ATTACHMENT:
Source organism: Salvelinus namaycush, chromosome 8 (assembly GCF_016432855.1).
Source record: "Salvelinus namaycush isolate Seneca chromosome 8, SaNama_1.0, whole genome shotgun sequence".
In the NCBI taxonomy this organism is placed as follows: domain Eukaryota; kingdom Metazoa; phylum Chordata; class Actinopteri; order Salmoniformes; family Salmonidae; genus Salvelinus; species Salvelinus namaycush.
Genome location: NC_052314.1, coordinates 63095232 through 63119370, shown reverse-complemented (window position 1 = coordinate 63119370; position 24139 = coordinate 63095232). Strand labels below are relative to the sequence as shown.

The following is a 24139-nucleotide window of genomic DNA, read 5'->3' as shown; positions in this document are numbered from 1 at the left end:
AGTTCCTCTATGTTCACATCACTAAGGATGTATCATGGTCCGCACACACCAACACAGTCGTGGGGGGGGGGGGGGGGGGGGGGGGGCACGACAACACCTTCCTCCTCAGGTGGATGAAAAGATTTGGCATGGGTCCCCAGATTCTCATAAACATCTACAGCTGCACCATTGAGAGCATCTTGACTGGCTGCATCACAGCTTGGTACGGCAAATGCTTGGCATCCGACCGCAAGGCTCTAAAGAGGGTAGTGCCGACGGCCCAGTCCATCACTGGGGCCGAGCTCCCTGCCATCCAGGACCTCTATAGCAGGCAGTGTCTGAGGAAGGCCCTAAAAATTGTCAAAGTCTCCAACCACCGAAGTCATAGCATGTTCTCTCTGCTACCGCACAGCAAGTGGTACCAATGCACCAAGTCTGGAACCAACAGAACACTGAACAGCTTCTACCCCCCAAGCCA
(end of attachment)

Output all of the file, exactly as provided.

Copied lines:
Source organism: Salvelinus namaycush, chromosome 8 (assembly GCF_016432855.1).
Source record: "Salvelinus namaycush isolate Seneca chromosome 8, SaNama_1.0, whole genome shotgun sequence".
In the NCBI taxonomy this organism is placed as follows: domain Eukaryota; kingdom Metazoa; phylum Chordata; class Actinopteri; order Salmoniformes; family Salmonidae; genus Salvelinus; species Salvelinus namaycush.
Genome location: NC_052314.1, coordinates 63095232 through 63119370, shown reverse-complemented (window position 1 = coordinate 63119370; position 24139 = coordinate 63095232). Strand labels below are relative to the sequence as shown.

The following is a 24139-nucleotide window of genomic DNA, read 5'->3' as shown; positions in this document are numbered from 1 at the left end:
AGTTCCTCTATGTTCACATCACTAAGGATGTATCATGGTCCGCACACACCAACACAGTCGTGGGGGGGGGGGGGGGGGGGGGGGGGCACGACAACACCTTCCTCCTCAGGTGGATGAAAAGATTTGGCATGGGTCCCCAGATTCTCATAAACATCTACAGCTGCACCATTGAGAGCATCTTGACTGGCTGCATCACAGCTTGGTACGGCAAATGCTTGGCATCCGACCGCAAGGCTCTAAAGAGGGTAGTGCCGACGGCCCAGTCCATCACTGGGGCCGAGCTCCCTGCCATCCAGGACCTCTATAGCAGGCAGTGTCTGAGGAAGGCCCTAAAAATTGTCAAAGTCTCCAACCACCGAAGTCATAGCATGTTCTCTCTGCTACCGCACAGCAAGTGGTACCAATGCACCAAGTCTGGAACCAACAGAACACTGAACAGCTTCTACCCCCCAAGCCA